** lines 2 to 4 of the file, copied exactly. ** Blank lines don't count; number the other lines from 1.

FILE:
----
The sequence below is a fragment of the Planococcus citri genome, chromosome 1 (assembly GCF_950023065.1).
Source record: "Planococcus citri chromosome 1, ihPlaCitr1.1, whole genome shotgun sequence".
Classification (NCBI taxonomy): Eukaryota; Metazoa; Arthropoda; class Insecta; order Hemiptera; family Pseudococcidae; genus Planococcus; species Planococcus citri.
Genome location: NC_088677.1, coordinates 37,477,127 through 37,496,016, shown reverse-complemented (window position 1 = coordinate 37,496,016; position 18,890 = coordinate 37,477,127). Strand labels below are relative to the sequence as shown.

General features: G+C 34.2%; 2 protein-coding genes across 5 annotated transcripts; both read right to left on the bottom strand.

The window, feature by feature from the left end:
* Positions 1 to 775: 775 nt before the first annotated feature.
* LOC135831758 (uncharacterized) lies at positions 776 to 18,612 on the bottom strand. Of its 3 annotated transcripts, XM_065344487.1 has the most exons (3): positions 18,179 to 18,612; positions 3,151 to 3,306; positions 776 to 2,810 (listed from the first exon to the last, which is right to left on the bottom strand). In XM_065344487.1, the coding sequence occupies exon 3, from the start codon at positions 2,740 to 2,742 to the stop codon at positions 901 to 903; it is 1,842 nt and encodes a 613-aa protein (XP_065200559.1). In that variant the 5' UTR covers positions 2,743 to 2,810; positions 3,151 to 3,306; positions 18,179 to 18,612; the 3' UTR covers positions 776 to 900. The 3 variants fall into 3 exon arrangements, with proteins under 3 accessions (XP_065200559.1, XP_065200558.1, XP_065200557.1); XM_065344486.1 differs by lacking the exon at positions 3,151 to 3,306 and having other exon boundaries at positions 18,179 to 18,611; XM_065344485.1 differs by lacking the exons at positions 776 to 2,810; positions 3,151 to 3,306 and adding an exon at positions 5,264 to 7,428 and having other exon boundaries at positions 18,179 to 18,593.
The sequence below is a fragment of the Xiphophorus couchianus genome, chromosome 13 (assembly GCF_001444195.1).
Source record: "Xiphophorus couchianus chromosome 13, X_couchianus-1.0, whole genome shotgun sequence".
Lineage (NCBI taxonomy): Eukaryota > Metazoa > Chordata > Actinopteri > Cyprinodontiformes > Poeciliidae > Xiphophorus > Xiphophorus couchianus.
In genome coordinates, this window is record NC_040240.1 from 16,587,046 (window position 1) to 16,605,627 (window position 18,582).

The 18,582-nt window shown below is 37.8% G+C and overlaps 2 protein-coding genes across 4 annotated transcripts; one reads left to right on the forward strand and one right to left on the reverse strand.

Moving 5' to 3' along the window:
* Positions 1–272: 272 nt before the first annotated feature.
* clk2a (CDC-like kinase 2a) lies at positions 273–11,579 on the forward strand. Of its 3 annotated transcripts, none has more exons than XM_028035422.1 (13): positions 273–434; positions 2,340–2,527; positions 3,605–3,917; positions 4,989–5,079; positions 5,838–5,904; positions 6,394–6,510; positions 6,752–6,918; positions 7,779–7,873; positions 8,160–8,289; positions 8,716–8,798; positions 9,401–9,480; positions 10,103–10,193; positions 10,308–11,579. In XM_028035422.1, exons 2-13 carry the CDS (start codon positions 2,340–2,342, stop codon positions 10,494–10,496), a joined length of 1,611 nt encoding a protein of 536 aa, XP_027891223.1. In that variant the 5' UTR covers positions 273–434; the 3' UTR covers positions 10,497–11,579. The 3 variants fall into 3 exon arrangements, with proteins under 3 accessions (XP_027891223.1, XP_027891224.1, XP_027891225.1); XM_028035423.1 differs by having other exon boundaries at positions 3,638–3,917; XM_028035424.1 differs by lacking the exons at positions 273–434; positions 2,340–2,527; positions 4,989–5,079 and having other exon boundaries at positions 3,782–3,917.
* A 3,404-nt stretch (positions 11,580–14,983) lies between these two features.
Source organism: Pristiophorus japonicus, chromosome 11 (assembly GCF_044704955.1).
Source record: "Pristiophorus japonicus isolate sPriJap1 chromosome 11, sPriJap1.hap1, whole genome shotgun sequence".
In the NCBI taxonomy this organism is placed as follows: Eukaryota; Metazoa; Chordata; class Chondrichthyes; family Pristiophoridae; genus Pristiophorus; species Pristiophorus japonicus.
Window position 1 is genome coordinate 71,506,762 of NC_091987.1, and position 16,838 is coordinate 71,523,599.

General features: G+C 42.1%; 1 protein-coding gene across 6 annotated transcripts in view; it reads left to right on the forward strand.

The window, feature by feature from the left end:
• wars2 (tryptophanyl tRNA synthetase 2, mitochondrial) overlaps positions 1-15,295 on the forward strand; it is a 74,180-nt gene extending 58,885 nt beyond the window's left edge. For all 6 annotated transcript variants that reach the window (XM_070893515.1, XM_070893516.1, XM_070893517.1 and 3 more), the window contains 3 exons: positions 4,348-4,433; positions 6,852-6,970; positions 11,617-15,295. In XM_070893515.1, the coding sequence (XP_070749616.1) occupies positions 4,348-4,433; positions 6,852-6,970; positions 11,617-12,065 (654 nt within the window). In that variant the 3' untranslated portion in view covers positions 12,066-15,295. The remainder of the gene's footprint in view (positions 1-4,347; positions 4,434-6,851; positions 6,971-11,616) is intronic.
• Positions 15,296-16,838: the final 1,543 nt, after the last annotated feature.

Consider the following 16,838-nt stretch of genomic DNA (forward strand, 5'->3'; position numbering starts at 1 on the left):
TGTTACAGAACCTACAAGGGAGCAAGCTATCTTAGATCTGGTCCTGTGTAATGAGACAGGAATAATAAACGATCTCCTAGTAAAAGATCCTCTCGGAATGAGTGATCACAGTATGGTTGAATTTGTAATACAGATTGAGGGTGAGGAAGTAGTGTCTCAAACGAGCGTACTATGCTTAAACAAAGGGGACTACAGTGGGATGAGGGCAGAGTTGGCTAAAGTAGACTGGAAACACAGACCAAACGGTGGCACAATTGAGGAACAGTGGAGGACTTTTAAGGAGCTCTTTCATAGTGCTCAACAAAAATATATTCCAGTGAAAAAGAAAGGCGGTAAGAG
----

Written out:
Source record: "Planococcus citri chromosome 1, ihPlaCitr1.1, whole genome shotgun sequence".
Classification (NCBI taxonomy): Eukaryota; Metazoa; Arthropoda; class Insecta; order Hemiptera; family Pseudococcidae; genus Planococcus; species Planococcus citri.
Genome location: NC_088677.1, coordinates 37,477,127 through 37,496,016, shown reverse-complemented (window position 1 = coordinate 37,496,016; position 18,890 = coordinate 37,477,127). Strand labels below are relative to the sequence as shown.